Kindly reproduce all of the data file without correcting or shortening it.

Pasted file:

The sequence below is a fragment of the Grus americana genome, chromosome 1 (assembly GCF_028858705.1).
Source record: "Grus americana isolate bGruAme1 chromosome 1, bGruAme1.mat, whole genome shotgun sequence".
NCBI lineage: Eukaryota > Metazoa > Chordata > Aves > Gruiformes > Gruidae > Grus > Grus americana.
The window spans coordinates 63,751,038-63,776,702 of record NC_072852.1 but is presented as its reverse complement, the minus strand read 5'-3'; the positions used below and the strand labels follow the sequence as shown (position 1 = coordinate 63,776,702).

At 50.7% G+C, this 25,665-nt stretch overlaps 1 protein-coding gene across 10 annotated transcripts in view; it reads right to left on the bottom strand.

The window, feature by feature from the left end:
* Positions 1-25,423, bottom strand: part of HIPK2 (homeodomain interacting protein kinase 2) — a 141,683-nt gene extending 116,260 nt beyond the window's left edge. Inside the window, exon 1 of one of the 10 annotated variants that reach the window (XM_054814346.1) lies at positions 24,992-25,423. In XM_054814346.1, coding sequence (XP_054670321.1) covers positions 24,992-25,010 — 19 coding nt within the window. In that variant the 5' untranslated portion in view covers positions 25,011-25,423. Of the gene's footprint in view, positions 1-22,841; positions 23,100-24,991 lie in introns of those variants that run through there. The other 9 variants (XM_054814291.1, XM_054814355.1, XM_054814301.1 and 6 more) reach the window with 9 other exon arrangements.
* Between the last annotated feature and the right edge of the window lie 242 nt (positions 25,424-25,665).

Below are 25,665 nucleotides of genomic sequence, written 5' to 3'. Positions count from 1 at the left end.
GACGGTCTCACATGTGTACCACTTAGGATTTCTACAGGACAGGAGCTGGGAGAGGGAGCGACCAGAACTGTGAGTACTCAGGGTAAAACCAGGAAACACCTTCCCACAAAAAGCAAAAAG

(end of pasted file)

The sequence below is a fragment of the Grus americana genome, chromosome 1 (assembly GCF_028858705.1).
Source record: "Grus americana isolate bGruAme1 chromosome 1, bGruAme1.mat, whole genome shotgun sequence".
NCBI lineage: Eukaryota > Metazoa > Chordata > Aves > Gruiformes > Gruidae > Grus > Grus americana.
The window spans coordinates 63,751,038-63,776,702 of record NC_072852.1 but is presented as its reverse complement, the minus strand read 5'-3'; the positions used below and the strand labels follow the sequence as shown (position 1 = coordinate 63,776,702).

At 50.7% G+C, this 25,665-nt stretch overlaps 1 protein-coding gene across 10 annotated transcripts in view; it reads right to left on the bottom strand.

The window, feature by feature from the left end:
* Positions 1-25,423, bottom strand: part of HIPK2 (homeodomain interacting protein kinase 2) — a 141,683-nt gene extending 116,260 nt beyond the window's left edge. Inside the window, exon 1 of one of the 10 annotated variants that reach the window (XM_054814346.1) lies at positions 24,992-25,423. In XM_054814346.1, coding sequence (XP_054670321.1) covers positions 24,992-25,010 — 19 coding nt within the window. In that variant the 5' untranslated portion in view covers positions 25,011-25,423. Of the gene's footprint in view, positions 1-22,841; positions 23,100-24,991 lie in introns of those variants that run through there. The other 9 variants (XM_054814291.1, XM_054814355.1, XM_054814301.1 and 6 more) reach the window with 9 other exon arrangements.
* Between the last annotated feature and the right edge of the window lie 242 nt (positions 25,424-25,665).

Below are 25,665 nucleotides of genomic sequence, written 5' to 3'. Positions count from 1 at the left end.
GACGGTCTCACATGTGTACCACTTAGGATTTCTACAGGACAGGAGCTGGGAGAGGGAGCGACCAGAACTGTGAGTACTCAGGGTAAAACCAGGAAACACCTTCCCACAAAAAGCAAAAAG